Those that believed the hype and hoopla and didn’t get out in time got thackamuffled.
By Wolf Richter for WOLF STREET.
Palantir Technologies, which went public in September 2020 via a direct listing amid enormous hype and hoopla, has now earned a much coveted spot in my Imploded Stocks column.
Today, Palantir reported another huge loss, this time $101 million, on $446 million in revenues, bringing its total loss over the past four years, to $2.86 billion. Its revenue outlook for Q2 was below what Wall Street expected. Shares [PLTR] kathoomphed 22% so far today, and 84% from the peak in January 2021, to $7.40 a new all-time low. They’re down 26% from the first trade in September 2020 (data via YCharts):
The intelligence startup sells automated data analytics systems to the Pentagon, CIA, NSA, ICE, and other federal agencies, and to state and local agencies, including to police agencies. Feeding at the public trough of government agencies in this manner sounds awesome for Wall Street in a grisly sort of way.
Palantir became infamous when it emerged that police departments were using Automatic License Plate Reader systems (ALPRs) that take images of every license plate (plus of the vehicle and occupants) that comes into view, and that Palantir’s software was used to comb through the data. But for Wall Street, it just fed into the hype and hoopla — think of the unlimited prospects of these systems being installed in every city around the country and the world!
When the company went public in September 2020 via a direct listing, shares started trading at $10, giving it an inexplicable market cap of $16.5 billion. Shares where then whipped to $45 intraday by January 27, 2021, more than quadrupling in three months, giving the company an even more inexplicable market cap of around $80 billion, which shows how crazy this whole sh*tshow had gotten. And then shares got shookalacked.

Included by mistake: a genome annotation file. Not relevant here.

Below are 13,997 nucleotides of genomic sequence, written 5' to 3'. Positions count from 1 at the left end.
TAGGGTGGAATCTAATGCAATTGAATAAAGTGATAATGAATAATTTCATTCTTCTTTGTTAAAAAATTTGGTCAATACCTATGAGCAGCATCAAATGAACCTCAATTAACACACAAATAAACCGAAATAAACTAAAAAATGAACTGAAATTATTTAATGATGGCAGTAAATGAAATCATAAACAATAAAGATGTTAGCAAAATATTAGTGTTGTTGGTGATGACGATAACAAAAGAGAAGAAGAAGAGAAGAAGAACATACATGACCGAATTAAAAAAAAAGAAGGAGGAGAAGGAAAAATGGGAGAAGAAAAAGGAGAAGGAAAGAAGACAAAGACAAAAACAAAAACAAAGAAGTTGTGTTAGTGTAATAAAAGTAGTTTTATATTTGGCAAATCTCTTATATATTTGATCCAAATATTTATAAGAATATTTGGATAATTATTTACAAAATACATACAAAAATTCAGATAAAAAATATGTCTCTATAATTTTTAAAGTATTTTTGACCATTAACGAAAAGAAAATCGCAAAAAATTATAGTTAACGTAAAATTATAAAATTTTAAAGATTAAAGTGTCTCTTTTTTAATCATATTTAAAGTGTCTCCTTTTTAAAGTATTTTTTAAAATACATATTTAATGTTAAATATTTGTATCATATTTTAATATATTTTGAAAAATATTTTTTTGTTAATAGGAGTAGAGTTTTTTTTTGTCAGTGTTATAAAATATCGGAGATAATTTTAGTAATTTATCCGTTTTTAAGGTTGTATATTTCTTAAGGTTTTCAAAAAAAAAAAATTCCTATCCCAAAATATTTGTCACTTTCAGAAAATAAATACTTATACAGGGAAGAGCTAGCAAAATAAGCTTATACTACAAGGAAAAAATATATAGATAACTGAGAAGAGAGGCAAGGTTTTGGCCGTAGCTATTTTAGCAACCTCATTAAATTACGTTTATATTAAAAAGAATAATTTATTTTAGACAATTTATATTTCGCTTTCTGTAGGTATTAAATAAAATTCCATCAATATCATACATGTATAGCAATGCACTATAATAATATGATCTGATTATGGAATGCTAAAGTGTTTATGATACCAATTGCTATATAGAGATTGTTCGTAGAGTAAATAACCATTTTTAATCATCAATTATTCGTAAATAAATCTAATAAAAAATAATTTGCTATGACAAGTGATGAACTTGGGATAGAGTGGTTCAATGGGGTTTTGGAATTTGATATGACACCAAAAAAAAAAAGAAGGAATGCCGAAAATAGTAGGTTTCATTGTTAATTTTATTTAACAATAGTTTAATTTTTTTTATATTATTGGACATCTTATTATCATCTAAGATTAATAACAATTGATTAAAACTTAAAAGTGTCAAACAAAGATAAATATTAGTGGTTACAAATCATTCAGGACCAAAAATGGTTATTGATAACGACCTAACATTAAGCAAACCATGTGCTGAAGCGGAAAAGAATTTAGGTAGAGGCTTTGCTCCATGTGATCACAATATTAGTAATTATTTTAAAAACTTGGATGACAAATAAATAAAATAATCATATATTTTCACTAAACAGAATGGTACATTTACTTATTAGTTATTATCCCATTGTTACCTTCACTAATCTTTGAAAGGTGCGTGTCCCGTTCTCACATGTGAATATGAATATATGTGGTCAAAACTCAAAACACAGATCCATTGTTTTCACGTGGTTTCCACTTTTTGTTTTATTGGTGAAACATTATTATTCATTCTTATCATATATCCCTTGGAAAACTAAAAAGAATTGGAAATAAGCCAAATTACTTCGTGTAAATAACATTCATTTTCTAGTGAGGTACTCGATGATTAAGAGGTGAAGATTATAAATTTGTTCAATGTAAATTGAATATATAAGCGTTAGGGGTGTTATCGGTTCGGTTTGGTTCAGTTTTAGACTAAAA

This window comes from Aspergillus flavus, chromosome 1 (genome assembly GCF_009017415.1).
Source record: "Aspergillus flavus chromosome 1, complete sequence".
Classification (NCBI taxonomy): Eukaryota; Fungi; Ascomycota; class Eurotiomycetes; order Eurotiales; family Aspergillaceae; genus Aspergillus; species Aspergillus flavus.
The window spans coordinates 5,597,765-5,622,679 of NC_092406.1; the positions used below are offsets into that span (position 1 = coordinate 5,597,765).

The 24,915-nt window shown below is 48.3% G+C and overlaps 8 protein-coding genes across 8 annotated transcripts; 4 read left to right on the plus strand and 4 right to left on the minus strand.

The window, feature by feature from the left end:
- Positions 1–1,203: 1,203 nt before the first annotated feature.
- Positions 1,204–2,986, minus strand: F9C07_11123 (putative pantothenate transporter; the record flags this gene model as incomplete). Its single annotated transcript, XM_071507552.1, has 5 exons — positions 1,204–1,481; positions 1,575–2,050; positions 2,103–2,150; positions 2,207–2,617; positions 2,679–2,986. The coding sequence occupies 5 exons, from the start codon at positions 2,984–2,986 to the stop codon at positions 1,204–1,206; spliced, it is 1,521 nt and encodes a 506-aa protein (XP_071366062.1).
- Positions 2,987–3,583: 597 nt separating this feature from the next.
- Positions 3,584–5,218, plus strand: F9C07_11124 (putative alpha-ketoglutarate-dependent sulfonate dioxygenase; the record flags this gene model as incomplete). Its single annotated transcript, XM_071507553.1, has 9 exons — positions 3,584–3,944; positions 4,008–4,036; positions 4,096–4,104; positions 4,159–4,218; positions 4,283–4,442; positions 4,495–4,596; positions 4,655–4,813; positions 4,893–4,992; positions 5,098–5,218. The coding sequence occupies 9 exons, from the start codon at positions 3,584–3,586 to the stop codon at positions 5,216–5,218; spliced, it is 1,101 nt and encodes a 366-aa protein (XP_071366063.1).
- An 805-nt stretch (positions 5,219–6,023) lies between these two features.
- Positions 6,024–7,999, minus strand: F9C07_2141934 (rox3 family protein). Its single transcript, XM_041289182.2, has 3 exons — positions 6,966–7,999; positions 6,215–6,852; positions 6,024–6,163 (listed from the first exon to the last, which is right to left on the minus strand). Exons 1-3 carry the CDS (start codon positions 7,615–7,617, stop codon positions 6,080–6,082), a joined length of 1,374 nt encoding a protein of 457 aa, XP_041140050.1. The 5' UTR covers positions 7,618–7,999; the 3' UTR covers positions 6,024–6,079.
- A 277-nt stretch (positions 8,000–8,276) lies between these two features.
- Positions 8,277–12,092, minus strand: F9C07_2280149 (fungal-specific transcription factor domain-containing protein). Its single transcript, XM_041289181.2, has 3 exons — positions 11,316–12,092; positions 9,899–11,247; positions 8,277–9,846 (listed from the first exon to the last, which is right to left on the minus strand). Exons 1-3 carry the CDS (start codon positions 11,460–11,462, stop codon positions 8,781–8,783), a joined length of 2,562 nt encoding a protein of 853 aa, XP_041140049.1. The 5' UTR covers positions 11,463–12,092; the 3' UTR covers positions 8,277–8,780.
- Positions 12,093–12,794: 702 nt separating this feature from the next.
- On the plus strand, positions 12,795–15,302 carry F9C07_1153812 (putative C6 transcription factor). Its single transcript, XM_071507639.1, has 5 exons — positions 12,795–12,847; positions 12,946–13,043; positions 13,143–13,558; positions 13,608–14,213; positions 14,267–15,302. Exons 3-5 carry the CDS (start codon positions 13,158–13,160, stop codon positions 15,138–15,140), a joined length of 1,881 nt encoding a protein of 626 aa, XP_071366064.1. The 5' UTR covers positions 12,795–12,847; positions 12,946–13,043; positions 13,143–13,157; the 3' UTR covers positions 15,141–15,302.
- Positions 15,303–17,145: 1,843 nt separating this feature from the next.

The company has been marketing its software and services to corporate customers, but government customers still produce over half of its revenues, and revenue growth in the government segment slowed to 16% year-over-year, Palantir reported today in its earnings release, the slowest since the company began disclosing it as a public company in 2020.
But Corporate America, which has been profoundly immersed in surveillance of consumers and competitors, is the bright spot: Revenues to US companies jumped by 136% year over year, and total global commercial sales rose 54%.
So the business of selling surveillance technologies of all kinds to government agencies, Corporate America, and global companies is thriving. And revenues at Palantir are growing, though more slowly, amid a huge appetite for more surveillance and better analytics of the data thus obtained.
It’s just that Palantir keeps losing a ton of money doing so year after year. It’s like the big taxi enterprises Uber and Lyft losing a ton of money year after year, despite their huge revenues. Or like the huge used-car dealers Vroom and Carvana losing a ton of money selling used cars; and they now entered an existential crisis.
And even if Palantir were to ever make a net profit of $100 million a quarter (instead of losing $100 million a quarter), it would amount to earnings per share of just 5 cents at the current number of shares outstanding, and a year of that would amount to EPS of $0.20, and with a PE ratio of maybe 20, if revenues continue to grow, it would amount to a share price of $4, if the company ever figures out how to get there.
They and hundreds of others all operated on the same principle. None of these companies were ever designed to make money. They were designed to bamboozle investors. And that worked for a while but started coming apart company by company in February 2021. And those stock jockeys that didn’t sell in time got thackamuffled.
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